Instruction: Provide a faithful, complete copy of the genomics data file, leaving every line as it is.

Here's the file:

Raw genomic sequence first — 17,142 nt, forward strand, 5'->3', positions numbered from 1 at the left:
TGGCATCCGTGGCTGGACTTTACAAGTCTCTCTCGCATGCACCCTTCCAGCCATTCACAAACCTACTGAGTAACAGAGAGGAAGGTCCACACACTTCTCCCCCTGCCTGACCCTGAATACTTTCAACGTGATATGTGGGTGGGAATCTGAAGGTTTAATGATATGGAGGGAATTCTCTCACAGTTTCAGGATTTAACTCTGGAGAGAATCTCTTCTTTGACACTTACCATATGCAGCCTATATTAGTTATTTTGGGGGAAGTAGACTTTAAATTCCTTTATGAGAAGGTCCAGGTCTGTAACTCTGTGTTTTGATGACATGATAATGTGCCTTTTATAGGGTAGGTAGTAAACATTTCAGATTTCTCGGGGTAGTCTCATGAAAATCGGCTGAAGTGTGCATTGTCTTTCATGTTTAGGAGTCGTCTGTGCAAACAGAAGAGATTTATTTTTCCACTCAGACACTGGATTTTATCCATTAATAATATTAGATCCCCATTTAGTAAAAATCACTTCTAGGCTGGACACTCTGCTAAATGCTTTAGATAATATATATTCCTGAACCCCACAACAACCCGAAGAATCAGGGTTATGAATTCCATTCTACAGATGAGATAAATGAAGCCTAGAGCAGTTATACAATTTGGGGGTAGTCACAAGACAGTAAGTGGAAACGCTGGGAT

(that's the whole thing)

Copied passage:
Raw genomic sequence first — 17,142 nt, forward strand, 5'->3', positions numbered from 1 at the left:
TGGCATCCGTGGCTGGACTTTACAAGTCTCTCTCGCATGCACCCTTCCAGCCATTCACAAACCTACTGAGTAACAGAGAGGAAGGTCCACACACTTCTCCCCCTGCCTGACCCTGAATACTTTCAACGTGATATGTGGGTGGGAATCTGAAGGTTTAATGATATGGAGGGAATTCTCTCACAGTTTCAGGATTTAACTCTGGAGAGAATCTCTTCTTTGACACTTACCATATGCAGCCTATATTAGTTATTTTGGGGGAAGTAGACTTTAAATTCCTTTATGAGAAGGTCCAGGTCTGTAACTCTGTGTTTTGATGACATGATAATGTGCCTTTTATAGGGTAGGTAGTAAACATTTCAGATTTCTCGGGGTAGTCTCATGAAAATCGGCTGAAGTGTGCATTGTCTTTCATGTTTAGGAGTCGTCTGTGCAAACAGAAGAGATTTATTTTTCCACTCAGACACTGGATTTTATCCATTAATAATATTAGATCCCCATTTAGTAAAAATCACTTCTAGGCTGGACACTCTGCTAAATGCTTTAGATAATATATATTCCTGAACCCCACAACAACCCGAAGAATCAGGGTTATGAATTCCATTCTACAGATGAGATAAATGAAGCCTAGAGCAGTTATACAATTTGGGGGTAGTCACAAGACAGTAAGTGGAAACGCTGGGAT